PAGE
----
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Just in case anyone thought I wasn't as obsessed with this as ever

LOS ANGELES -- A couple who allegedly owned a tiger that escaped into a suburban area and was shot have been banned from visiting exotic animals they own.

U.S. Magistrate Judge Jeffrey Johnson ordered Gert "Abby" Hedengran, 56, and wife Roena "Emma" Hedengran, 52, to sell the animals or place them in someone else's custody within 30 days, Assistant U.S. Attorney Joseph Johns said Tuesday. The Hedengrans were charged with obstruction of justice and other counts after the tiger was shot and killed near a Moorpark neighborhood early this year.

The judge revoked the couple's visitation rights with more than 24 other cats after ruling the couple violated their bond agreement related to the February shooting.

After the tiger was killed, the Hedengrans were forced to move their cats to an exotic-animal facility in Pahrump, Nev. As part of their bond agreement, they were not allowed to have possession of the animals but were allowed to visit and help care for them.

Somehow, prosecutors said, they got possession of the animals again.

Johnson told the pair Tuesday they are not allowed to possess, visit or care for the animals and must allow federal animal welfare searches of their home.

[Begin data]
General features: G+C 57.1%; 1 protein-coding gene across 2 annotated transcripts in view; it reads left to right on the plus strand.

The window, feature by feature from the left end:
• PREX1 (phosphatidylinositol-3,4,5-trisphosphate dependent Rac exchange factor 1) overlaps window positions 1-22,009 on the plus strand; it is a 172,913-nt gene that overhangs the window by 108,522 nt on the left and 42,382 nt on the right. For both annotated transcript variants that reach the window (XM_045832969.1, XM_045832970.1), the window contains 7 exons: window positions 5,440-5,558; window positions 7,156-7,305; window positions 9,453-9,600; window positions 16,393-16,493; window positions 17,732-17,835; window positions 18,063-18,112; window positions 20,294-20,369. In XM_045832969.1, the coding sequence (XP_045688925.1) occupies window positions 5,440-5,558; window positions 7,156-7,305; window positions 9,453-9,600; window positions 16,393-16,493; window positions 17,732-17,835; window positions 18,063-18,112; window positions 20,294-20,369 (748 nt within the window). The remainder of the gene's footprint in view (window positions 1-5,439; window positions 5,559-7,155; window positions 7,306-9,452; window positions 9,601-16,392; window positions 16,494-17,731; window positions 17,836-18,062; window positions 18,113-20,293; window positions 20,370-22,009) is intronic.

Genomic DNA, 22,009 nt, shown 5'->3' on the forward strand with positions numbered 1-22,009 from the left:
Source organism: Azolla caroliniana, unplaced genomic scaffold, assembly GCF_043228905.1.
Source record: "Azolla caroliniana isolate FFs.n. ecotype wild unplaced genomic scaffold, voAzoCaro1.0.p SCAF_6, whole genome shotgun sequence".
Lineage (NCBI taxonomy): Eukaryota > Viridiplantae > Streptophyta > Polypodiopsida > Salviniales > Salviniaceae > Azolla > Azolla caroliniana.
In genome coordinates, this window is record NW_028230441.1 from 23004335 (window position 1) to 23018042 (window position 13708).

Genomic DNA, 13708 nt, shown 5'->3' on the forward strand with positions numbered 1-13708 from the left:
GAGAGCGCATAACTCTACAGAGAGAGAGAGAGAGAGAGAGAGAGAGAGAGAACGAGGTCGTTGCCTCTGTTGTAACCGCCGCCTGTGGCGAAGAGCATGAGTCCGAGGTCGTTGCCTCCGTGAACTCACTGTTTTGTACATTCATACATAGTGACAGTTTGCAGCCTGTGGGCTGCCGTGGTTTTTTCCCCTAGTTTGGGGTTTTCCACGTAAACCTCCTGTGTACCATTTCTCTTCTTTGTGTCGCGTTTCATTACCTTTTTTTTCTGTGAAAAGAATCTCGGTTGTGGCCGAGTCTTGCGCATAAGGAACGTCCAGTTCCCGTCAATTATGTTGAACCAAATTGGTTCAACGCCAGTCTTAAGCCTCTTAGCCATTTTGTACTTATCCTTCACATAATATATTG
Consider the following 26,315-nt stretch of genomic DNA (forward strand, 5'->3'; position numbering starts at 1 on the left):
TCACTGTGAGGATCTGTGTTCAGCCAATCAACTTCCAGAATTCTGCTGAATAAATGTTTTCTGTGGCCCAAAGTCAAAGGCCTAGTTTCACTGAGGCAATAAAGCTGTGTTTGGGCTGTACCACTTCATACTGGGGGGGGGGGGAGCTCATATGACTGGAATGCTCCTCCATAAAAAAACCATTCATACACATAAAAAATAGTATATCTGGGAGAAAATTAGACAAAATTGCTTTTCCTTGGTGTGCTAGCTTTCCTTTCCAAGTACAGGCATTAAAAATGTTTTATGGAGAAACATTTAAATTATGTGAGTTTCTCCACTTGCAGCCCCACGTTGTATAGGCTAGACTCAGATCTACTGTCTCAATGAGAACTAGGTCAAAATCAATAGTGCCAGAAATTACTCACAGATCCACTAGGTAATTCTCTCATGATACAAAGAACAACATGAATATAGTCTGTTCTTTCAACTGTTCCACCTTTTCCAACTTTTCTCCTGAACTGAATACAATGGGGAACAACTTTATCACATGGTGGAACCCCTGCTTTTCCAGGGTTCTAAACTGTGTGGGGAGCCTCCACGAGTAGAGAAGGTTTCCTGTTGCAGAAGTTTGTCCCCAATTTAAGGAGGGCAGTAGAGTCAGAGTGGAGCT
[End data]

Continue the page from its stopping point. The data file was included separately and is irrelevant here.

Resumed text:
The couple moved from Temecula to the Moorpark area in late January, settling into a trailer home with nearly two dozen animals, including lions, tigers and lynxes. During the move, a lynx and a tiger escaped, state wildlife officials said.

State game wardens tranquilized and captured the lynx Jan. 31, an arrest affidavit said. But wardens were not told the tiger had escaped until residents reported seeing a large cat, and paw prints turned up between Simi Valley and the Santa Rosa Valley.

Wildlife officials found and shot the tiger Feb. 23 in a park near two schools and residences in Moorpark. The 350-pound tiger had been declawed and apparently was raised in captivity, but authorities did not know this until they killed the animal.

The couple have denied owning the tiger.

But investigators used photographs to confirm the tiger belonged to the Hedengrans, "including one of Abby and the tiger," said Steve Martarano, spokesman for the California Department of Fish and Game.

"They lied repeatedly about ownership of the cat. They said from the start that they had no missing animals," Martarano said.

Gert Hedengran was charged with making false statements to U.S. Department of Agriculture officials, submitting false records, destroying evidence and obstructing justice. He faces up to 60 years in federal prison if convicted.

Roena Hedengran was charged with obstru! ction of justice and witness tampering. If convicted, she faces up to 10 years in federal prison.

The couple are due in court Dec. 5 for arraignment, but Johns said he expects to present the case to a federal grand jury for indictment before then.

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